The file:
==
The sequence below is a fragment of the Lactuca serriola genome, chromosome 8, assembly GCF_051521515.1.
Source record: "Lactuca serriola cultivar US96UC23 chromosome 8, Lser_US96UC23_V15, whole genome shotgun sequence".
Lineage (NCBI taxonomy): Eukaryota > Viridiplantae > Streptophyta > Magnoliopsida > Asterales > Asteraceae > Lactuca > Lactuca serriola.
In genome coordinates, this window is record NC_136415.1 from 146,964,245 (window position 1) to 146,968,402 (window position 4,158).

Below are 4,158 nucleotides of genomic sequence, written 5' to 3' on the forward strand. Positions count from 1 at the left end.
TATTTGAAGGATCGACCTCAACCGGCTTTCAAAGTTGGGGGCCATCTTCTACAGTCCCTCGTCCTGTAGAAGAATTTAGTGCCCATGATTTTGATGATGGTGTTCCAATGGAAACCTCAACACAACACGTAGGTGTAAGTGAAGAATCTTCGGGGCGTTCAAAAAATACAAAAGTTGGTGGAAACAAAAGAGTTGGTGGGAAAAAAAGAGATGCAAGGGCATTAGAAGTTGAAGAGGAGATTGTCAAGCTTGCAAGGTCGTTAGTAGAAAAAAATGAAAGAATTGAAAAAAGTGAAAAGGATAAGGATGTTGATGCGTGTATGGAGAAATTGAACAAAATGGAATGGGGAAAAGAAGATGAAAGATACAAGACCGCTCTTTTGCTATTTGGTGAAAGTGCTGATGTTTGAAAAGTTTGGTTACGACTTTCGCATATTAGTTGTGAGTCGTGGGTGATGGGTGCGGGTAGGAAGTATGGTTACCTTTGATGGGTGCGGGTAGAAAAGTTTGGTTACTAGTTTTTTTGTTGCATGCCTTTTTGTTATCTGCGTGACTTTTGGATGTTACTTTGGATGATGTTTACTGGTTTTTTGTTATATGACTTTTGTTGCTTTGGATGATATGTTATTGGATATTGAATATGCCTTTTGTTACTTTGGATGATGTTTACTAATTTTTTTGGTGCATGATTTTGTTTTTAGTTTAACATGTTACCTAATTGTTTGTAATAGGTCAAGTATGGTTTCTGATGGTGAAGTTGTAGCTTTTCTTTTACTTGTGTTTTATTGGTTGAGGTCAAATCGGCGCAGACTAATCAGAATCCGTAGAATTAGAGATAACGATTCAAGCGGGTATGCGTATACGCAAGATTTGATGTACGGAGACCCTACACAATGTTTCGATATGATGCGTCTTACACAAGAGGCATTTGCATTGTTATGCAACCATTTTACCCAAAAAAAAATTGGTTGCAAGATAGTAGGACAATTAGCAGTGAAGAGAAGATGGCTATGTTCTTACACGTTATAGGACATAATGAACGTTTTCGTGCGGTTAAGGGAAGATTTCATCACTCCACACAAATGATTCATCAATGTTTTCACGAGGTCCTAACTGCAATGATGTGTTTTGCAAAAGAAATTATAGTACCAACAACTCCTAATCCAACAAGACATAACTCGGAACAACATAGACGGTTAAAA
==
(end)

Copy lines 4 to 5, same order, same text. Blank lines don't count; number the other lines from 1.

In genome coordinates, this window is record NC_136415.1 from 146,964,245 (window position 1) to 146,968,402 (window position 4,158).

Below are 4,158 nucleotides of genomic sequence, written 5' to 3' on the forward strand. Positions count from 1 at the left end.